- In Illinois, like other states, security deposits are designed to prove a tenant’s financial stability and secure a payment for damaged property.
- Most landlords in Illinois collect a security deposit that is equal to the monthly rent price. There is no limit on the security deposit amount, however. (765 ILCS 710/1)
- If there is no reason to withhold funds prior to a tenant moving out of the property, a landlord must return the security deposit within 45 days. (765 ILCS 710/1(a)
- If the deposit is not returned in full, an itemized list of what/how the money is being used for must be issued within 30 days of the tenant moving out. (765 ILCS 710/1)
- If the landlord fails to return payment within this time period, the tenant is legally owed twice the amount, plus the cost of legal fees. (765 ILCS 710(c)
- A landlord is required to pay interest on a security deposit if the rental property has over 25 units, and/or the deposit will be kept for longer than 6 months. The interest rate in the state of Illinois differs from that of Chicago, and each of these rates change yearly. Such earnings owed must be credited or paid-out to the tenant every 12 months. (765 ILCS 715/1&2)
- If the deposit is held for more than 6 months, or the landlord owns more than 25 units in a single complex, it must be kept in a separate account.
Rent and Late fees
- Landlords in Illinois are allowed to charge a late fee equivalent to $20 or 20% of the monthly rent amount if the tenant has still failed to pay 5 days after rent is due. (770 ILCS 95.7.10)
- In Chicago, the late fee shouldn’t exceed $10 per month of rent under $500 plus 5% per month on the part of rent that exceeds $500
- There is no required grace period for late rent, but most landlords include one to make it clear to tenants the exact day that a late fee will be enforced.
- A tenant is allowed to withhold rent if the landlord has failed to provide essential services (water, heat, etc.) (765 ILCS 735)
- There is no statute regarding notices for rent increases.
Notices and Entry
- If a rental agreement is on a yearly basis, a landlord must notify a tenant 60 days prior to terminating a lease early (735 ILCS 5/9-205)
- A landlord must notify a tenant 24 hours in advance to entering a rental unit for repairs or property showings. (735 ILCS 5/9-102) However, if there is an emergency, a landlord is not required to give notice.
- A landlord is required to disclose any known presence of radon, mold, asbestos, or lead paint on the property. (420 ILCS 46/25)
- If there is a presence of lead paint in the unit or common area, the lease must include a federally-approved attachment on lead poisoning prevention.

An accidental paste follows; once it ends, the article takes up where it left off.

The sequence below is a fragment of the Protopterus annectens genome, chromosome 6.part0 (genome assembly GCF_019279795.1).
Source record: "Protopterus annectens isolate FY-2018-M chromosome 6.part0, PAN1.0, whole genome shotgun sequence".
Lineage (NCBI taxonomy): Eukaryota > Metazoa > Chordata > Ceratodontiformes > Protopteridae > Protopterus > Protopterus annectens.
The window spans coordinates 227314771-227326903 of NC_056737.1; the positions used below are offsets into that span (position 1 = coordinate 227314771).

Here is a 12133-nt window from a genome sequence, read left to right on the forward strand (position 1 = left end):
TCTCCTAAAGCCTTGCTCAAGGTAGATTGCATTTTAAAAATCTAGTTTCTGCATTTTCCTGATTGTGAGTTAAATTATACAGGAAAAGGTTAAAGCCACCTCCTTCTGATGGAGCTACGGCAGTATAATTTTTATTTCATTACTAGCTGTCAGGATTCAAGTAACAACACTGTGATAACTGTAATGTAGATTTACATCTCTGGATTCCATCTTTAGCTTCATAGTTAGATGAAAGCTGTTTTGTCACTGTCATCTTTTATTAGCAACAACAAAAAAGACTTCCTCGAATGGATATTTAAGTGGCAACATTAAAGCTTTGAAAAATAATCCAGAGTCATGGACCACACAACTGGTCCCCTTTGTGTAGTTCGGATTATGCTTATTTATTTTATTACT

- In Chicago, landlords must inform tenants if there is a history of bed bugs on their property, along with a bed bug pamphlet.
- In Illinois, a landlord must change the locks/keys in between tenants (765 ILCS 750/1). Additionally, a landlord must change them if requested by a domestic violence victim (765 ILCS 750/20)
- The landlord is not allowed to disclose the status of a domestic violence victim to anyone (765 ILCS 750/27)
- A landlord must provide a formula for dividing up utilities when split amongst multiple tenants (765 ILCS 740/5)
- The rental agreement must disclose the identity of the property owner.
- Prospective tenants are required to know if the property is currently in a foreclosure
Eviction Step #1: Inform your tenant with an official notice
An official notice is posted to the tenant. Typically, although this varies based State and county, the landlord hands the notice to the tenant in person, or posts the notice to the door if the tenant is not home. You also may need to send a copy via certified mail.
Eviction Step #2: Wait for the tenant to respond
Eviction Step #3: File With Court
If the tenant has not paid you within the time period outlined in Step #2, then file with the local courts for the official eviction. Both you and the tenant will receive a specific date for the hearing.
Eviction Step #4: Attend the court date
You or your lawyer will want to attend the court hearing and bring proper documentation of the lease violation with you. You should prepare to bring the following, at a minimum:
- Your lease agreement
- Evidence of payment failures / history
- Proof that you served the tenant (Step #1)
- Any communications or other helpful records
Eviction Step #5: Sheriff to remove the tenant
If the tenant does not leave on their own, then you have a right, within a certain amount of time, to request for a sheriff to remove the tenant.
Eviction Step #6: Collecting damages
Most likely, the tenant owes you money for the lease violation. Here are some ways to collect money from the damages:
- Garnish wages
- File in small claims court
- Use a private debt collector
For more information on Illinois Landlord Tenant laws please visit their website here.